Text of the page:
A lot or a little?
The parents' guide to what's in this movie.
What parents need to know
Parents need to know that Oculus is an outstanding horror film about a haunted mirror. Expect several gory scenes that are designed to induce squirms (including photos of grisly deaths and crime scenes, fingernails being ripped off, etc.); there are also some flat-out scary images that aren't meant for the faint of heart. But while there's plenty of blood in the movie, its real focus is on story and characters (the siblings are interesting, albeit not always admirable). Language is somewhat strong, with a few uses of "s--t" and one possible use of "f--k" (spoken quietly during a noisy scene). There's a scene of heavy drinking, some minor kissing between couples, and some Apple computers shown. The movie is likely to be a must-see for horror buffs, and many teens will want to see it, too.
- Parents say
- Kids say
What's the story?
After 11 years, Tim Russell (Brenton Thwaites) -- who killed his father as a boy -- is released from a psychiatric hospital. His sister, Kaylie (Karen Gillan), immediately asks him to participate in a ritual: to help destroy the creepy old mirror that she thinks caused all the trouble. At first, it appears as if Kaylie may be crazy, but it soon becomes apparent that the mirror does have the power to make people see things. Before long, the siblings are flashing back to the events of their childhood, when the mirror drove their mother (Katee Sackhoff) into hysterics and turned their father (Rory Cochrane) into a homicidal maniac. Will Tim and Kaylie be able to tell reality from nightmare -- and survive?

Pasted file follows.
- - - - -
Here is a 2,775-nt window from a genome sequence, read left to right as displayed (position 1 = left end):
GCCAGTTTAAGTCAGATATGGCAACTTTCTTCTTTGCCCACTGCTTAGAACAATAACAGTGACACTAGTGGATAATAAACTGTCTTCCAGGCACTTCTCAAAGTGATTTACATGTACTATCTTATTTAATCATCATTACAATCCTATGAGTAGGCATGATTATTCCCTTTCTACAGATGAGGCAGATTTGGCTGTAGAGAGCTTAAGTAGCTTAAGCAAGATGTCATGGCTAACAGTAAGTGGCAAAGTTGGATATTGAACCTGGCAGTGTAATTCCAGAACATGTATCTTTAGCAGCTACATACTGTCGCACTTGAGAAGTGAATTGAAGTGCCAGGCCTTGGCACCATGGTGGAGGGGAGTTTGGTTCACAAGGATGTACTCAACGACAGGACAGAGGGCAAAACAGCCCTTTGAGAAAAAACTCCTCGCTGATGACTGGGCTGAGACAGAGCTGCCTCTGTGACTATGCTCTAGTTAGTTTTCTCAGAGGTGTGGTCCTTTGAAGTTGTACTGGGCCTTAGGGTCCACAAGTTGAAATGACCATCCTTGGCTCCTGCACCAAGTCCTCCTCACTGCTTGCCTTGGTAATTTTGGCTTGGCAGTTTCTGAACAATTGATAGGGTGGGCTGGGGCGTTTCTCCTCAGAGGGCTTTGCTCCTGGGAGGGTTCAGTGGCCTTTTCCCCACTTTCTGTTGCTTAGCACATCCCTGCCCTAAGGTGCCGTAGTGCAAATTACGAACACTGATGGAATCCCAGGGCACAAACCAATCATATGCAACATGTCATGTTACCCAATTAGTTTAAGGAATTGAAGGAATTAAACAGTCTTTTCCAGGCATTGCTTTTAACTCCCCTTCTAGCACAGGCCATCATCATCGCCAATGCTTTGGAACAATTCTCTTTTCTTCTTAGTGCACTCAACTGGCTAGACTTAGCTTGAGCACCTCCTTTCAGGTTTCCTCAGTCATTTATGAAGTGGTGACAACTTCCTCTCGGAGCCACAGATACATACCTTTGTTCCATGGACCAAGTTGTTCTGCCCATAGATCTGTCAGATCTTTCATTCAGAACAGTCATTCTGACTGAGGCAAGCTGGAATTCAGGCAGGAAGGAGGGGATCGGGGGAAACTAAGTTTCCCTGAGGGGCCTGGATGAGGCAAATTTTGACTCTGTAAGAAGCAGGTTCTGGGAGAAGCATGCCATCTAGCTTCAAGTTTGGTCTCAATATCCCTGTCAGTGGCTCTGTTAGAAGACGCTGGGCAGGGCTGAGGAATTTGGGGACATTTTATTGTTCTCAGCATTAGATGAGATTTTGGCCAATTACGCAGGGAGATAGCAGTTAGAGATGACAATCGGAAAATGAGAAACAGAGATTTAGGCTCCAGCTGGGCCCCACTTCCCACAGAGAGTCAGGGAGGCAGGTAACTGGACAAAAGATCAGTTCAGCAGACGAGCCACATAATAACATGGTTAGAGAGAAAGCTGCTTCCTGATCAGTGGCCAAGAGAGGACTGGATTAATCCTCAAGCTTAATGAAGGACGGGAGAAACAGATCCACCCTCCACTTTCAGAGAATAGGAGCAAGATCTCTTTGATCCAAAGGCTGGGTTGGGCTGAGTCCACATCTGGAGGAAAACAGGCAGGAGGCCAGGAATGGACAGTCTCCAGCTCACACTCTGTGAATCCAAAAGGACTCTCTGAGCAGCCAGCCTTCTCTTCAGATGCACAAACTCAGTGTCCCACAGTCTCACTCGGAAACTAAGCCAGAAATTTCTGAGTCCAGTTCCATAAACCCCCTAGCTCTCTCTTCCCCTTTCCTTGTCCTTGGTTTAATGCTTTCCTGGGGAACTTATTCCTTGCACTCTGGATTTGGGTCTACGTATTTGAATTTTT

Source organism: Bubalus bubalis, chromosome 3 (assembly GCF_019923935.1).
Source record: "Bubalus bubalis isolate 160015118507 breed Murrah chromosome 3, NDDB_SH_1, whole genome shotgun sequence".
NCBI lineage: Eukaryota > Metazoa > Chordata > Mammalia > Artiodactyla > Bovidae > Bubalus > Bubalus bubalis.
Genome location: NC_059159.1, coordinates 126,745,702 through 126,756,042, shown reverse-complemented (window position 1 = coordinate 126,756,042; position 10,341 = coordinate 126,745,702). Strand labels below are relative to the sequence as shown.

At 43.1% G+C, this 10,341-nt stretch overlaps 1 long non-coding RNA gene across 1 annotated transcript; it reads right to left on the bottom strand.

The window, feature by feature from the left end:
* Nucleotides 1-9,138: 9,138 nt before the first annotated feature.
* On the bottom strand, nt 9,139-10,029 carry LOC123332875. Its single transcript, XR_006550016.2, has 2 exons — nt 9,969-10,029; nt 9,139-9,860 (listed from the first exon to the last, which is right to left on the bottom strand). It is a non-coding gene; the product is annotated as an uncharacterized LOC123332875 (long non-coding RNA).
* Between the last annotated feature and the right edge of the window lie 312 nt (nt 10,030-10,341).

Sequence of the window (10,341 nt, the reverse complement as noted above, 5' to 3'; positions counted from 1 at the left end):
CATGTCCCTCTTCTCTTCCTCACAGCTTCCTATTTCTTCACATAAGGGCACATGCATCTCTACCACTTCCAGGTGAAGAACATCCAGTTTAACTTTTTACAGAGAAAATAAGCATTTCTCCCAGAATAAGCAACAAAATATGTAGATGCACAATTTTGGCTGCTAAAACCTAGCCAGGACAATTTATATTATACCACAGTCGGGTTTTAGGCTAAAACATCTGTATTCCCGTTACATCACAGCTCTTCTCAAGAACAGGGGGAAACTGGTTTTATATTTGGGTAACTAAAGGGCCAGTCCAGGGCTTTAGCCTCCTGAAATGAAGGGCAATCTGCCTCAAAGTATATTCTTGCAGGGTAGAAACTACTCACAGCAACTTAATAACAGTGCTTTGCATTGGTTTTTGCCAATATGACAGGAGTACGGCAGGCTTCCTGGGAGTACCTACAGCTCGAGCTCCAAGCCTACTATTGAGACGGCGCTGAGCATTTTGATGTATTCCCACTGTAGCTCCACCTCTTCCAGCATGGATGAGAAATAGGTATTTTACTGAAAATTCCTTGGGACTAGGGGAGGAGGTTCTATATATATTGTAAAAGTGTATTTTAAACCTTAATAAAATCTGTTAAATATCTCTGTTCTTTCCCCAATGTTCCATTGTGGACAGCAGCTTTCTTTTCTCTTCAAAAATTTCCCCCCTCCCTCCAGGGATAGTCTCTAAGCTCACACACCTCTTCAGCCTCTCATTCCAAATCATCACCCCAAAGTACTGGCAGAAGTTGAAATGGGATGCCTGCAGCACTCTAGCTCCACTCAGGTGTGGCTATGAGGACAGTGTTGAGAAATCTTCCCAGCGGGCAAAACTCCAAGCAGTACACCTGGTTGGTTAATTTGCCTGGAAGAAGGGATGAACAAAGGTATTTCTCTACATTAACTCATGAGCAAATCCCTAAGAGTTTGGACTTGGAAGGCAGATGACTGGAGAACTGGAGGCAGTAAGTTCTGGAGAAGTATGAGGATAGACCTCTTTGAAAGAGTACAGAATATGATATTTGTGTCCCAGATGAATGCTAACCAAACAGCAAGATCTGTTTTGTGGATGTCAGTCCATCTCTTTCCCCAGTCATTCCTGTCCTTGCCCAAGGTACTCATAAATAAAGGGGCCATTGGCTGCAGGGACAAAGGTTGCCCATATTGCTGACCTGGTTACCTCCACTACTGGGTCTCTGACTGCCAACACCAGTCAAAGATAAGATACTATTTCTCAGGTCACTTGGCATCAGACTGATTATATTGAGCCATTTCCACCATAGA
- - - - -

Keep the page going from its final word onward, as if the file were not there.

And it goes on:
Is it any good?
Creepy mirrors have been featured in horror movies plenty of times before, but none of them have been anything quite like OCULUS. It immediately turns your expectations upside via the character of Tim, a troubled but cured soul with blood on his hands. The question of whether he'll kill again quickly becomes moot as his old bond with his sister re-asserts itself. The characters are strong and interact in vivid ways, and they remain the movie's anchor; they're no horror movie amateurs, and they struggle to stay on top of the scares.
But Oculus' real weapon is its flashbacks, which aren't specifically used as flashbacks but rather as illusions and nightmares forced upon the characters by the mirror's evil. They fold over into reality as younger and older versions of the same characters regard one another, and it's clear that they shouldn't be taken literally. This is a breakthrough for director Mike Flanagan, and (apologies for the pun) a most reflective horror movie.
Talk to your kids about ...
Families can talk about Oculus' violence and gore. Which scenes were meant to make you squeal and squirm, and which had a more visceral effect? What's the difference between these moments? Do bloody scenes make a movie more frightening?
How scary is Oculus compared to other horror movies you've seen? What's scary about it? How did you feel about the scenes with the young children in peril? Did it make a difference knowing that they were only flashbacks or nightmares and that the children survive to grow up?
What's the relationship between the central brother and sister like? Is it realistic? Is it stereotypical? If you have siblings, how does it compare to your relationship with them?
- In theaters: April 11, 2014
- On DVD or streaming: August 5, 2014
- Cast: Karen Gillan, Katee Sackhoff, Brenton Thwaites
- Director: Mike Flanagan
- Studio: Relativity Media
- Genre: Horror
- Run time: 105 minutes
- MPAA rating: R
- MPAA explanation: terror, violence, some disturbing images and brief language
- Last updated: March 13, 2020
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